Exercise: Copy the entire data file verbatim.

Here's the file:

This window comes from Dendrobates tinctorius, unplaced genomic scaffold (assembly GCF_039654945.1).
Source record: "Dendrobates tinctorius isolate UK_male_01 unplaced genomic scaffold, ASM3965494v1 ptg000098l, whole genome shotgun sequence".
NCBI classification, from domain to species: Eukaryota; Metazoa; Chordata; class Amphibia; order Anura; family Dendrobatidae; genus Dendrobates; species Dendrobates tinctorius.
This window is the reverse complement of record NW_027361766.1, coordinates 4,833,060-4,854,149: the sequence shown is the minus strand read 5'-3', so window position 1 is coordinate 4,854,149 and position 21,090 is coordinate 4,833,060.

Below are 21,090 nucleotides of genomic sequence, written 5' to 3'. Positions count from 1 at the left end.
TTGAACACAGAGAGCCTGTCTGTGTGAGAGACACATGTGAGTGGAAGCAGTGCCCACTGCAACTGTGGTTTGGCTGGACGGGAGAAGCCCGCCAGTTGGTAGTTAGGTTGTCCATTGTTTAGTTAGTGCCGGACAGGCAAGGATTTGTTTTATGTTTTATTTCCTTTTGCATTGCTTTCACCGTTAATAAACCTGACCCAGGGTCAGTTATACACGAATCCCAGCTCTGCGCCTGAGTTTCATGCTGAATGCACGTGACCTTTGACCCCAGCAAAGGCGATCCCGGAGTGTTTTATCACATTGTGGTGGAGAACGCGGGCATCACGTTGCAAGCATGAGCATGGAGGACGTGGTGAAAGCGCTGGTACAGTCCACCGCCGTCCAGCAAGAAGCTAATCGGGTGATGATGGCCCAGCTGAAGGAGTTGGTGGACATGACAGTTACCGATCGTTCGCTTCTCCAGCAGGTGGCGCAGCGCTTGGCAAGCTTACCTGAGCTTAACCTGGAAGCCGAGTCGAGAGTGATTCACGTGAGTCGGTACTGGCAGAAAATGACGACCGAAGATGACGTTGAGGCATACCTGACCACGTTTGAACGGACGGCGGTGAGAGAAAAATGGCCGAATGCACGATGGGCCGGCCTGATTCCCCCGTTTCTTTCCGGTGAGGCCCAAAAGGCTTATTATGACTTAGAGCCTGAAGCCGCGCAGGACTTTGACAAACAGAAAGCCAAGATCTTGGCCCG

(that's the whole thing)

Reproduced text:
This window comes from Dendrobates tinctorius, unplaced genomic scaffold (assembly GCF_039654945.1).
Source record: "Dendrobates tinctorius isolate UK_male_01 unplaced genomic scaffold, ASM3965494v1 ptg000098l, whole genome shotgun sequence".
NCBI classification, from domain to species: Eukaryota; Metazoa; Chordata; class Amphibia; order Anura; family Dendrobatidae; genus Dendrobates; species Dendrobates tinctorius.
This window is the reverse complement of record NW_027361766.1, coordinates 4,833,060-4,854,149: the sequence shown is the minus strand read 5'-3', so window position 1 is coordinate 4,854,149 and position 21,090 is coordinate 4,833,060.

Below are 21,090 nucleotides of genomic sequence, written 5' to 3'. Positions count from 1 at the left end.
TTGAACACAGAGAGCCTGTCTGTGTGAGAGACACATGTGAGTGGAAGCAGTGCCCACTGCAACTGTGGTTTGGCTGGACGGGAGAAGCCCGCCAGTTGGTAGTTAGGTTGTCCATTGTTTAGTTAGTGCCGGACAGGCAAGGATTTGTTTTATGTTTTATTTCCTTTTGCATTGCTTTCACCGTTAATAAACCTGACCCAGGGTCAGTTATACACGAATCCCAGCTCTGCGCCTGAGTTTCATGCTGAATGCACGTGACCTTTGACCCCAGCAAAGGCGATCCCGGAGTGTTTTATCACATTGTGGTGGAGAACGCGGGCATCACGTTGCAAGCATGAGCATGGAGGACGTGGTGAAAGCGCTGGTACAGTCCACCGCCGTCCAGCAAGAAGCTAATCGGGTGATGATGGCCCAGCTGAAGGAGTTGGTGGACATGACAGTTACCGATCGTTCGCTTCTCCAGCAGGTGGCGCAGCGCTTGGCAAGCTTACCTGAGCTTAACCTGGAAGCCGAGTCGAGAGTGATTCACGTGAGTCGGTACTGGCAGAAAATGACGACCGAAGATGACGTTGAGGCATACCTGACCACGTTTGAACGGACGGCGGTGAGAGAAAAATGGCCGAATGCACGATGGGCCGGCCTGATTCCCCCGTTTCTTTCCGGTGAGGCCCAAAAGGCTTATTATGACTTAGAGCCTGAAGCCGCGCAGGACTTTGACAAACAGAAAGCCAAGATCTTGGCCCG